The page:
In studio production terms, a voice’s collaborators are often hard to name, too, but for different reasons. For most major label releases, we could ask who applied the effects that shaped the solo artist’s voice, and while there’s a specific answer to that question, I’m willing to bet that very few people know for sure. Even where we can track down the engineers, producers, and mix and master artists who worked on any given song, the division of labor is such that probably multiple people (some who aren’t credited anywhere as having worked on the song) adjusted the settings of those vocal effects at some point in the process, masking the details of the collaboration. In the end, we attribute the voice to a singular recording artist because that’s the person who initiated the sound and because the voice circulates in an individualistic, capitalist economy that requires a focal point for our consumption. But my point here is that collaboratively produced voices are messy, with so many actors—social or technological—playing a role in the final outcome that we lose track of all the moving pieces.
Not everyone is comfortable with this mess. For instance, a few years ago long-time David Bowie producer Tony Visconti, while lamenting the role of technology in contemporary studio recordings, mentioned Adele as a singer whose voice may not be as great as it is made to sound on record. Adele responded by requesting that Visconti suck her dick. And though the two seemed at odds with each other, they were being equally disingenuous: Visconti knows that every voice he’s produced has been manipulated in some way, and Adele, too, knows that her voice is run through a variety of effects and algorithms that make her sound as epically Adele as possible. Visconti and Adele align in their desire to sidestep the fundamental collaboration at play in recorded voices, keeping invisible the social and political norms that act on the voice, keeping inaudible the many technologies that shape the voice.
Propping up this Adele-Visconti exchange is a broader relationship between those who benefit from social gender/race scripts and those who benefit from masking technological collaboration. That is, Adele and Visconti both benefit, to varying degrees, from their white femininity and white masculinity, respectively; they fit the molds of race and gender respectability. Similarly, they both benefit from discourses surrounding respectable music and voice performance; they are imbued with singular talent by those discourses. And on the flipside of that relationship, where we find artists who have cultivated a failure to comport with the standards of a respectable singing voice, we’ll also find artists whose bodies don’t benefit from social gender/race scripts: especially Black and Brown artists—non-binary, women, and men. Here I’m using “failure” in the same sense Jack Halberstam does in The Queer Art of Failure, where failing is purposeful, subversive. To fail queerly isn’t to fall short of a standard you’re trying to meet; it’s to fall short of a standard you think is bullshit to begin with. This kind of failure would be a performance of non-conformity that draws attention to the ways that systemic flaws – whether in social codes or technological music collaborations – privilege ways of being and sounding that conform with white feminine and white masculine aesthetic standards. To fail to meet those standards is to call the standards into question.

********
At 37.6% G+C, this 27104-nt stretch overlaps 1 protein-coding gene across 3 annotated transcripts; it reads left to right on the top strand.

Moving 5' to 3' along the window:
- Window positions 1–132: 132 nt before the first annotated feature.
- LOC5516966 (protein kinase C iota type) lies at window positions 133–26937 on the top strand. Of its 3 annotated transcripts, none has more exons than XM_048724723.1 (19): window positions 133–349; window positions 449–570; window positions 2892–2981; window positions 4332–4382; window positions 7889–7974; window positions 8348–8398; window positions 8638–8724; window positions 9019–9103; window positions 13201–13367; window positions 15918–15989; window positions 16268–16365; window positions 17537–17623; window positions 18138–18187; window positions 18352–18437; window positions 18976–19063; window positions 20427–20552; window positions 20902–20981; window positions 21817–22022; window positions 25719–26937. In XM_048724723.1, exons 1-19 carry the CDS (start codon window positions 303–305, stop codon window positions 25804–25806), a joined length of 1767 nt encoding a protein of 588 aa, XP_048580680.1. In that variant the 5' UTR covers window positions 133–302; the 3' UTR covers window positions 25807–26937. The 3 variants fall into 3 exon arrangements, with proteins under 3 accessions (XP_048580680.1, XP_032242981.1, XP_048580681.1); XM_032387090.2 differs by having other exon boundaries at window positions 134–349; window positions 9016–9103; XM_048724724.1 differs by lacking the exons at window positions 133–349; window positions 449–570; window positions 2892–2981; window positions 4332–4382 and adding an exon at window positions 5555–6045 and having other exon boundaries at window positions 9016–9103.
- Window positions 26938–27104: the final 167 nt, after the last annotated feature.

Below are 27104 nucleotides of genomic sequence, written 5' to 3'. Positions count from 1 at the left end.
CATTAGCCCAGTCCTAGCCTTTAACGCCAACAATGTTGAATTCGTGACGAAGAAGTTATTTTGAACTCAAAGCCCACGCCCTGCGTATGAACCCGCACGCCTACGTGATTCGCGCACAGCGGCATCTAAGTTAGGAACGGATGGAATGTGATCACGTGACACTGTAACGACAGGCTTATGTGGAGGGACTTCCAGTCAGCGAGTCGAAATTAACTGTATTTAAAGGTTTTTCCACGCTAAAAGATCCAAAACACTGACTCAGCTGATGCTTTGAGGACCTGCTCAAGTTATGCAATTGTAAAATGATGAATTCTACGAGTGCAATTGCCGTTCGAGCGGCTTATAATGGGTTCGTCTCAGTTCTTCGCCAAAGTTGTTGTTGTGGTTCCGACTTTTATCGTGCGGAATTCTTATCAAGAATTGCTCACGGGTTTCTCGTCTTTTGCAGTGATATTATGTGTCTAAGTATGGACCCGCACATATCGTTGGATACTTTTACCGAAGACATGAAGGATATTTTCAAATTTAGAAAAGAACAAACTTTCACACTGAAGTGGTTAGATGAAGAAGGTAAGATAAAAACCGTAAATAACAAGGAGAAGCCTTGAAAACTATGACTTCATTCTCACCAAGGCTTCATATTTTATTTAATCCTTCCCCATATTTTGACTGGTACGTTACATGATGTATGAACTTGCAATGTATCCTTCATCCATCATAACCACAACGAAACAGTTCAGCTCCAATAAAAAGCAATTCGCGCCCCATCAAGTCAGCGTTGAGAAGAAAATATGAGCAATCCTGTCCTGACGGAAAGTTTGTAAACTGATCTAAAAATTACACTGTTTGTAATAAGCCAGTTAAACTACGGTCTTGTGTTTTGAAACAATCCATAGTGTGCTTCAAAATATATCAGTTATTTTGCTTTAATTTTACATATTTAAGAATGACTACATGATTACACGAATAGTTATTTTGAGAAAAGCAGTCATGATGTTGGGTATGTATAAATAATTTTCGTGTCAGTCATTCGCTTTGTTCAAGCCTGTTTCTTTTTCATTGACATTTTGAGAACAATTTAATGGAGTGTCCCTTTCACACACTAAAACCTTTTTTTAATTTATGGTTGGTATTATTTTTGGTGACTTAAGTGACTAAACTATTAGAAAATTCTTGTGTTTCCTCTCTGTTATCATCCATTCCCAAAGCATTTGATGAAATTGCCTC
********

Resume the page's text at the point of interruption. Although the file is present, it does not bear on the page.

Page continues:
So, because respectably collaborating a voice into existence involves masking the collaboration, failing to collaborate a voice into existence would involve exposing the process. This would open up the opportunity for us to hear a singer like Ma$e, who always sings and never sings well, as highlighting a part of the collaborative vocal process (namely pitch correction, either through training or processing the voice) by leaving it out. To listen to Ma$e in terms of failed collaboration is to notice which collaborators didn’t do their work. In Princess Nokia’s doubled and tripled and quadrupled voice, spread carefully across the stereo field, we hear a fully exposed collaboration that fails to even attempt to meet any standards of respectable singing voices. In the case of the countless trap artists whose voices come out garbled through the purposeful misapplication of pitch correction algorithms, we can hear the failure of collaboration in the clumsy or over-eager use of the technology. This performed pitch correction failure is the sound I started with, Lil Nas X on the original lines “can’t nobody tell me nothin.” It’s one of the few times we can hear a trap aesthetic in “Old Town Road,” outside of its instrumental.
In each of these instances, the failure to collaborate results in the failure to achieve a respectably produced voice: a voice that can sing on pitch, a voice that can sing on pitch live, a voice that is trained, a voice that is controlled, a voice that requires no intervention to be perceived as “good” or “beautiful” or “capable.” And when respectable vocal collaboration further empowers white femininity or white masculinity, failure to collaborate right can mean failing in a system that was never going to let you pass in the first place. Or failing in a system that applies nebulous genre standards that happen to keep a song fronted by a Black artist off the country charts but allow a remix of the same song to place a white country artist on the hip hop charts.